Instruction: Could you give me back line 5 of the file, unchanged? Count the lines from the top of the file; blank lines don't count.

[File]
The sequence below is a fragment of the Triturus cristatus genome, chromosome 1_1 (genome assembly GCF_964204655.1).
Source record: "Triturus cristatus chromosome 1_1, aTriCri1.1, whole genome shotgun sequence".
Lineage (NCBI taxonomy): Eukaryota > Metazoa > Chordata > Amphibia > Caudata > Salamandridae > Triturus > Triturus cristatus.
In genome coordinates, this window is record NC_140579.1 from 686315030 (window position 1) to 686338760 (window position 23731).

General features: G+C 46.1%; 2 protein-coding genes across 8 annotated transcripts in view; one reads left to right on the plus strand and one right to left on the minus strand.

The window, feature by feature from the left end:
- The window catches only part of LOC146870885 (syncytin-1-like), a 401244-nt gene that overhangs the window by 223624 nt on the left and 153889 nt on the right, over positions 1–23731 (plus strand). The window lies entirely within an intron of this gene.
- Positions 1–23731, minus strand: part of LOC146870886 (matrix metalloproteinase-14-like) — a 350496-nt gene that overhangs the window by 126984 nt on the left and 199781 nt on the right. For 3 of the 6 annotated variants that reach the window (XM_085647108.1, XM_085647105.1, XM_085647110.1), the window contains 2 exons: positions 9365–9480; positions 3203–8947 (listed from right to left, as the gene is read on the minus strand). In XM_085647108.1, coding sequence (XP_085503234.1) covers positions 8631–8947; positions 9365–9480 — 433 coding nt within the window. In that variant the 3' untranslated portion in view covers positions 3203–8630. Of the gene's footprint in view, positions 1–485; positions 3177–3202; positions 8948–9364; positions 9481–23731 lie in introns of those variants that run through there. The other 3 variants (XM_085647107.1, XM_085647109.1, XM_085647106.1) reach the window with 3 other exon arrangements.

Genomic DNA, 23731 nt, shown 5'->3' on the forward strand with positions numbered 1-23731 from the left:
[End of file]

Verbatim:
General features: G+C 46.1%; 2 protein-coding genes across 8 annotated transcripts in view; one reads left to right on the plus strand and one right to left on the minus strand.